How to Become a Marriage and Family Therapist (LMFT)
How to Become a Marriage and Family Therapist
1. Earn a Bachelor’s Degree
2. Earn a Master’s in Marriage and Family Therapy or Related Mental Health Field
Marriage and Family Therapy
Mental Health Counseling
3. Complete Additional Hours of Supervised Clinical Experience
4. Pass the Required Licensing Exams
5. Apply for Licensure
6. Complete Continuing Education
What Does a Marriage and Family Therapist Do?
Licensure Requirements for Marriage and Family Therapists
Certifications for Marriage and Family Therapists
Career Outlook for Marriage and Family Therapists
Marriage and family counseling treats not just a single person but the relationships they have in their immediate family, even if only one person is being treated. Marriage and family counseling, according to the American Association for Marriage and Family Therapy, is brief, solution focused, specific with attainable goals and designed with the “end in mind.”
According to U.S. News & World Report, most MFT degree programs take full-time students two to three years to complete due to the number of clinical hours and different settings needed to prove competency as a therapist. In that time, you will learn to master the fundamentals of counseling to be prepared for work in your own private practice or setting of choice.
Marriage and family therapists earn $56,660 per year, according to the BLS. MFT employment is projected to grow 16% from 2020 to 2030, which is much faster than the average for all occupations. Some of this growth is expected because of an increasing use of teams for treatment as counselors work together to address patients’ needs.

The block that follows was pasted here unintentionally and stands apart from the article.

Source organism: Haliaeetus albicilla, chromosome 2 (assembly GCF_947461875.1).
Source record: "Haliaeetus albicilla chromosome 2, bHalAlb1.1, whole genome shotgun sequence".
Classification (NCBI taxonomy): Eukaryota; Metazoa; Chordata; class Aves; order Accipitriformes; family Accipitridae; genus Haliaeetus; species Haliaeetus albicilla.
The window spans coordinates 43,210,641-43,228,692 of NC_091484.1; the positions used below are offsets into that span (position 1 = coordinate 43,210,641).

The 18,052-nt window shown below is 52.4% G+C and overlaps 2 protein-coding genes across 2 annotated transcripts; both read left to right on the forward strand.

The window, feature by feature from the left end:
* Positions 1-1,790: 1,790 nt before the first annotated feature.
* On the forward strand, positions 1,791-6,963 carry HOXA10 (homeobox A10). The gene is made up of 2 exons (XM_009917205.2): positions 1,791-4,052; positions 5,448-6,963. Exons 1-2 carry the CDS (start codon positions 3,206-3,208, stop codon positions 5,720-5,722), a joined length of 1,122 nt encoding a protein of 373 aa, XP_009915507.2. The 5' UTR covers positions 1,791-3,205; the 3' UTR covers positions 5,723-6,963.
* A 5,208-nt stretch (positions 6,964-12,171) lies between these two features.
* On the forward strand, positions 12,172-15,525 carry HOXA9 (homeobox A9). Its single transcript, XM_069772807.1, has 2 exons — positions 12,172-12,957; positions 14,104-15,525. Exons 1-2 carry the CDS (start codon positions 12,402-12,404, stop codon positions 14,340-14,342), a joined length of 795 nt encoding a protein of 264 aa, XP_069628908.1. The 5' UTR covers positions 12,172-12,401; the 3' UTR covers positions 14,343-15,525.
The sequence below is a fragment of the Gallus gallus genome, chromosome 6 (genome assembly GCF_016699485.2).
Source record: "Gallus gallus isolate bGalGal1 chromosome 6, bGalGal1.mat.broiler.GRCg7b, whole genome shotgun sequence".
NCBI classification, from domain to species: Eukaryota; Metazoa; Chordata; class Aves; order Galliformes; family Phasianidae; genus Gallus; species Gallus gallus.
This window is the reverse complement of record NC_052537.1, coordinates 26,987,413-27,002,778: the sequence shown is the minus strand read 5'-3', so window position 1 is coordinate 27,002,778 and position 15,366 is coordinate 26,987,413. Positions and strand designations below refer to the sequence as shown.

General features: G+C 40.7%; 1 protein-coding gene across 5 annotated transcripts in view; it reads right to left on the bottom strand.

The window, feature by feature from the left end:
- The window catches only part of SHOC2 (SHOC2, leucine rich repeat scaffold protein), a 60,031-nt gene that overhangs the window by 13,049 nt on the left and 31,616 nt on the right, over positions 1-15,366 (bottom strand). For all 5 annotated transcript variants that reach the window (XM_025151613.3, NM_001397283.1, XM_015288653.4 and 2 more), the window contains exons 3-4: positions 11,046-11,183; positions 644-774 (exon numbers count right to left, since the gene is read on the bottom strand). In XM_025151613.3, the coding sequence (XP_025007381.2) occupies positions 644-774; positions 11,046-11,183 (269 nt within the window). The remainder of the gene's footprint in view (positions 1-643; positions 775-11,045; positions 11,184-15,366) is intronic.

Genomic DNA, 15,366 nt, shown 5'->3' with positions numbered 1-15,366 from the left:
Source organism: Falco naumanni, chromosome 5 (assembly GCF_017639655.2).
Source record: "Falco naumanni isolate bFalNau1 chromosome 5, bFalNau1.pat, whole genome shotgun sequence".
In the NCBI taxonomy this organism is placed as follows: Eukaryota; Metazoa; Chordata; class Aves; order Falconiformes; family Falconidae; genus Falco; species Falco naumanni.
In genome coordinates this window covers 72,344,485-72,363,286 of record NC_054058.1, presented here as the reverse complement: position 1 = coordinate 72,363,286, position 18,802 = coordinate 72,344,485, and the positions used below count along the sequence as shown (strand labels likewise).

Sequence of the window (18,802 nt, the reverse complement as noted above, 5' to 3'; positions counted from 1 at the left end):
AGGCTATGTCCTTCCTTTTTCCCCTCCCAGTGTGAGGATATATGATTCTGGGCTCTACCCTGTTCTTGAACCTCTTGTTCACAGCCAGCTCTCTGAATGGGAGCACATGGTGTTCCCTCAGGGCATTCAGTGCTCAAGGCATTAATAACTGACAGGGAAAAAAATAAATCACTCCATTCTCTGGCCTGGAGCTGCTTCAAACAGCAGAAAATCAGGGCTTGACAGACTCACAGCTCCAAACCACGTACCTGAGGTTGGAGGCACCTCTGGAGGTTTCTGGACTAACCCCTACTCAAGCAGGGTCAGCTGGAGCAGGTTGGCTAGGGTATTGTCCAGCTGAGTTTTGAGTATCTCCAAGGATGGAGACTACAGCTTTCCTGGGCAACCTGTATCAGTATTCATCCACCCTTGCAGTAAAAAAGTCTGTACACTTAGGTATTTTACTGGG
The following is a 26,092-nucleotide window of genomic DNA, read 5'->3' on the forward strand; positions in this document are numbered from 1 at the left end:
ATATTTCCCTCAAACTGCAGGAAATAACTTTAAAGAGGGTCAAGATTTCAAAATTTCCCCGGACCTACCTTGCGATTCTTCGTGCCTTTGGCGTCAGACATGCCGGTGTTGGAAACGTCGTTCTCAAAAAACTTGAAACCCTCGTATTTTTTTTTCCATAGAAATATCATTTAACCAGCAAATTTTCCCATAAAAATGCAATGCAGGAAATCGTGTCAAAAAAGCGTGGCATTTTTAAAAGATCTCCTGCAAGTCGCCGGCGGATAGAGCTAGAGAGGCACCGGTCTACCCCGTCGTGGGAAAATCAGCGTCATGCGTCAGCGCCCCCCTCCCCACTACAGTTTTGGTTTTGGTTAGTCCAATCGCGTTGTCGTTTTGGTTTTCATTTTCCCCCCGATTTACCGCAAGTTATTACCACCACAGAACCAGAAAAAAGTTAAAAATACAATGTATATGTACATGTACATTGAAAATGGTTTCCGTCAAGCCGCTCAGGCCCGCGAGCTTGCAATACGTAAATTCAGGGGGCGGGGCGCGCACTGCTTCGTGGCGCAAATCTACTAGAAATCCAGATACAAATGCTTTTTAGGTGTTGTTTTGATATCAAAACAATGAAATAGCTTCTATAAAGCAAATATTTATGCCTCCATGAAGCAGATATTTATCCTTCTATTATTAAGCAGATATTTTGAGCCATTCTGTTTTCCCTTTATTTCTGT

Licenses for MFTs certify that they’re permitted to practice in a state and are issued by each state regulatory board. Prior to becoming a fully licensed marriage and family therapist, graduates of a program need to obtain an initial license. This allows the graduate to be supervised by a licensed independent practitioner in post-graduate practice and can be thought of as a temporary professional license. After obtaining the initial license, graduates will need to take additional steps to earn their independent practice license, typically including completion of a specific number of hours under the supervision of a licensed independent practitioner, though the requirements will vary by state.
Families and married people struggle even under the best of circumstances. When these people need help, a trained professional may be the best route. If you want to help families that are hurting, becoming a marriage and family therapist may be right for you. An MFT will have a dedicated commitment to improving the lives of their clients and show a strong sense of empathy and compassion.
The main degree held by MFTs is a Master of Marriage and Family Therapy. There are other degrees that may lead to an MFT career, including a Master of Mental Health Counseling, Psychology or a related field, though it may depend on the state you wish to practice in. Whatever degree plan you choose, state licensure must be obtained to begin counseling and it is recommended to check with your state board for more information.